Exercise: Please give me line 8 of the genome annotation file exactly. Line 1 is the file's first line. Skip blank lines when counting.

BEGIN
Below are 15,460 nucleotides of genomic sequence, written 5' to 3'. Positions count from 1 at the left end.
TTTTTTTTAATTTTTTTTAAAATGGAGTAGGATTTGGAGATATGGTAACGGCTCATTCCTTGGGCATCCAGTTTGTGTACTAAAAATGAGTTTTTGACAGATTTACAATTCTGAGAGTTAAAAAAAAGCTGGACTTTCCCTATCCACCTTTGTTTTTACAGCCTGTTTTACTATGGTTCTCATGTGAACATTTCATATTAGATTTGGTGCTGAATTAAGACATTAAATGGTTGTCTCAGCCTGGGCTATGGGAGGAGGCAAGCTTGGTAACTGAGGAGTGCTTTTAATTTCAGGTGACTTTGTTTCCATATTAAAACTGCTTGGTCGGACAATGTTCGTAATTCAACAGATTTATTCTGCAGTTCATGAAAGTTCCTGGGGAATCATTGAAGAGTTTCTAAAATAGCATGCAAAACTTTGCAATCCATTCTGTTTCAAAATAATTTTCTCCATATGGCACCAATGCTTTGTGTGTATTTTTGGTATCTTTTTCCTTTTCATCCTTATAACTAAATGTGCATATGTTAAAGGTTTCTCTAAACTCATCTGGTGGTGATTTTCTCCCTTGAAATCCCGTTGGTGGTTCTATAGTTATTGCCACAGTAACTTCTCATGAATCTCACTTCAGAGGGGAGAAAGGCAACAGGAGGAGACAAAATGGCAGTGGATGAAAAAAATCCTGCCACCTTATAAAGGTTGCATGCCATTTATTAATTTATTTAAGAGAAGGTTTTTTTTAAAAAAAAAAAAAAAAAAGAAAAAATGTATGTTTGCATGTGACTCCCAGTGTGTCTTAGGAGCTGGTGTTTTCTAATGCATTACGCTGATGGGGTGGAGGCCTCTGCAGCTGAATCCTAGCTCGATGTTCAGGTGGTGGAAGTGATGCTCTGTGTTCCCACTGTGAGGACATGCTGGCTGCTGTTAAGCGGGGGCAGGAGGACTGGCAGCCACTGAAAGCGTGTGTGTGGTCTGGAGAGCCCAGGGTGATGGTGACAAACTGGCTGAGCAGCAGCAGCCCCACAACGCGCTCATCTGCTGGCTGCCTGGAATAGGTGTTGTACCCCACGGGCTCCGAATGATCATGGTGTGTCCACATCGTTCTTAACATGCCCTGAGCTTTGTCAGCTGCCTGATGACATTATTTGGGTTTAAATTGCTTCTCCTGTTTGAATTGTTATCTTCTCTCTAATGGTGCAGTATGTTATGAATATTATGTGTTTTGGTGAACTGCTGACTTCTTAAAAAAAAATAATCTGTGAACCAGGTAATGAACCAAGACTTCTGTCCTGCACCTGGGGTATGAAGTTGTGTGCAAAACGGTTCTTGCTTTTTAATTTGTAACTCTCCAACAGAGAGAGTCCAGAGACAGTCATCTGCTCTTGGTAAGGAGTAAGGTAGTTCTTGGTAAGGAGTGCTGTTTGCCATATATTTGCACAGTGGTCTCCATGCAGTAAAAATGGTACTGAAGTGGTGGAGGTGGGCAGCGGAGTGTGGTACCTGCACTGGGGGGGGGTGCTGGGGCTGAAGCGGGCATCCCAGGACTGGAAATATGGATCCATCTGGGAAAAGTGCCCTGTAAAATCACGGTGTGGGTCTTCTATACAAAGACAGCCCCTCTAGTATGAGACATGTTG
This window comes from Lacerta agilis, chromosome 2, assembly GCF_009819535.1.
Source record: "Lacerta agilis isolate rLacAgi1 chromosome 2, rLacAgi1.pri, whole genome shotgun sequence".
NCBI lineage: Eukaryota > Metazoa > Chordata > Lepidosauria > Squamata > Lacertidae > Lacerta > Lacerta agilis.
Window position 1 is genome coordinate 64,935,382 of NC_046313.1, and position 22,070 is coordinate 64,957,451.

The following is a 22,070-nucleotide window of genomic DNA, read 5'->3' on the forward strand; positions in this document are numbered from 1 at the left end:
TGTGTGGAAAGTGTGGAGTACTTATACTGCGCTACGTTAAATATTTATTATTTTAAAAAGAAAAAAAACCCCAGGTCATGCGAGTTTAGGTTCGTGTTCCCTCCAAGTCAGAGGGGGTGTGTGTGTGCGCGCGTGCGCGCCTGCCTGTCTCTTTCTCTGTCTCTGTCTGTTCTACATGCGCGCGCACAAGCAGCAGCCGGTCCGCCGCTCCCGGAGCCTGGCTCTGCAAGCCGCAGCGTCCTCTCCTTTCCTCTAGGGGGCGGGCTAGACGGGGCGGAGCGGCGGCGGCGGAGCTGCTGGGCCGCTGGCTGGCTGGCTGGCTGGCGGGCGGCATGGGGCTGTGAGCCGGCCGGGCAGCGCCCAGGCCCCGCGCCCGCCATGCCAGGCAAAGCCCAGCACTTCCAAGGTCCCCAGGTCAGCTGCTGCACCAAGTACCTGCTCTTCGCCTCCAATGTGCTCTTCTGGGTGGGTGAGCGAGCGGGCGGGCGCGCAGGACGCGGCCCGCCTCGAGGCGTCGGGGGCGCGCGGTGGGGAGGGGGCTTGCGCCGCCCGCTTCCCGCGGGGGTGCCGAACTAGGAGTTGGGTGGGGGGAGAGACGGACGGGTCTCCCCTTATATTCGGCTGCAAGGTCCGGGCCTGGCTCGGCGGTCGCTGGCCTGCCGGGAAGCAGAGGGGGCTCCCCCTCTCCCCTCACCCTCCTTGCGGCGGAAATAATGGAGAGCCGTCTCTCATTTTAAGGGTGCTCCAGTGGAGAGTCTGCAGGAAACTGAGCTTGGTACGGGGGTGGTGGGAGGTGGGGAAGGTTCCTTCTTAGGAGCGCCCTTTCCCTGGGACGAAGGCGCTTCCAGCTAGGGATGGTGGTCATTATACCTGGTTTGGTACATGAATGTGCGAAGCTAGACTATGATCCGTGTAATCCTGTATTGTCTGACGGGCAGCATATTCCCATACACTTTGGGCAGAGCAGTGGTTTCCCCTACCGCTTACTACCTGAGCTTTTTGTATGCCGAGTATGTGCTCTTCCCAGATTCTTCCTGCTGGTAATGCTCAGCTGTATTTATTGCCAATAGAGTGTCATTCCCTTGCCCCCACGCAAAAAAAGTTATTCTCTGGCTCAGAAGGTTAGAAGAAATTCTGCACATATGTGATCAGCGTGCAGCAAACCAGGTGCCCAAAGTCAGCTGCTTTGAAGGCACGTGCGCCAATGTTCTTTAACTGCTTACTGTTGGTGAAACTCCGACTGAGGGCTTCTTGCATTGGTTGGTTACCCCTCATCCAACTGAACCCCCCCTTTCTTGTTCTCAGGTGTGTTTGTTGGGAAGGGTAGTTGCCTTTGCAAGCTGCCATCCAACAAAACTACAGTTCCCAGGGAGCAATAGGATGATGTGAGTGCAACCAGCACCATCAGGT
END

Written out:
TGTGTGGAAAGTGTGGAGTACTTATACTGCGCTACGTTAAATATTTATTATTTTAAAAAGAAAAAAAACCCCAGGTCATGCGAGTTTAGGTTCGTGTTCCCTCCAAGTCAGAGGGGGTGTGTGTGTGCGCGCGTGCGCGCCTGCCTGTCTCTTTCTCTGTCTCTGTCTGTTCTACATGCGCGCGCACAAGCAGCAGCCGGTCCGCCGCTCCCGGAGCCTGGCTCTGCAAGCCGCAGCGTCCTCTCCTTTCCTCTAGGGGGCGGGCTAGACGGGGCGGAGCGGCGGCGGCGGAGCTGCTGGGCCGCTGGCTGGCTGGCTGGCTGGCGGGCGGCATGGGGCTGTGAGCCGGCCGGGCAGCGCCCAGGCCCCGCGCCCGCCATGCCAGGCAAAGCCCAGCACTTCCAAGGTCCCCAGGTCAGCTGCTGCACCAAGTACCTGCTCTTCGCCTCCAATGTGCTCTTCTGGGTGGGTGAGCGAGCGGGCGGGCGCGCAGGACGCGGCCCGCCTCGAGGCGTCGGGGGCGCGCGGTGGGGAGGGGGCTTGCGCCGCCCGCTTCCCGCGGGGGTGCCGAACTAGGAGTTGGGTGGGGGGAGAGACGGACGGGTCTCCCCTTATATTCGGCTGCAAGGTCCGGGCCTGGCTCGGCGGTCGCTGGCCTGCCGGGAAGCAGAGGGGGCTCCCCCTCTCCCCTCACCCTCCTTGCGGCGGAAATAATGGAGAGCCGTCTCTCATTTTAAGGGTGCTCCAGTGGAGAGTCTGCAGGAAACTGAGCTTGGTACGGGGGTGGTGGGAGGTGGGGAAGGTTCCTTCTTAGGAGCGCCCTTTCCCTGGGACGAAGGCGCTTCCAGCTAGGGATGGTGGTCATTATACCTGGTTTGGTACATGAATGTGCGAAGCTAGACTATGATCCGTGTAATCCTGTATTGTCTGACGGGCAGCATATTCCCATACACTTTGGGCAGAGCAGTGGTTTCCCCTACCGCTTACTACCTGAGCTTTTTGTATGCCGAGTATGTGCTCTTCCCAGATTCTTCCTGCTGGTAATGCTCAGCTGTATTTATTGCCAATAGAGTGTCATTCCCTTGCCCCCACGCAAAAAAAGTTATTCTCTGGCTCAGAAGGTTAGAAGAAATTCTGCACATATGTGATCAGCGTGCAGCAAACCAGGTGCCCAAAGTCAGCTGCTTTGAAGGCACGTGCGCCAATGTTCTTTAACTGCTTACTGTTGGTGAAACTCCGACTGAGGGCTTCTTGCATTGGTTGGTTACCCCTCATCCAACTGAACCCCCCCTTTCTTGTTCTCAGGTGTGTTTGTTGGGAAGGGTAGTTGCCTTTGCAAGCTGCCATCCAACAAAACTACAGTTCCCAGGGAGCAATAGGATGATGTGAGTGCAACCAGCACCATCAGGT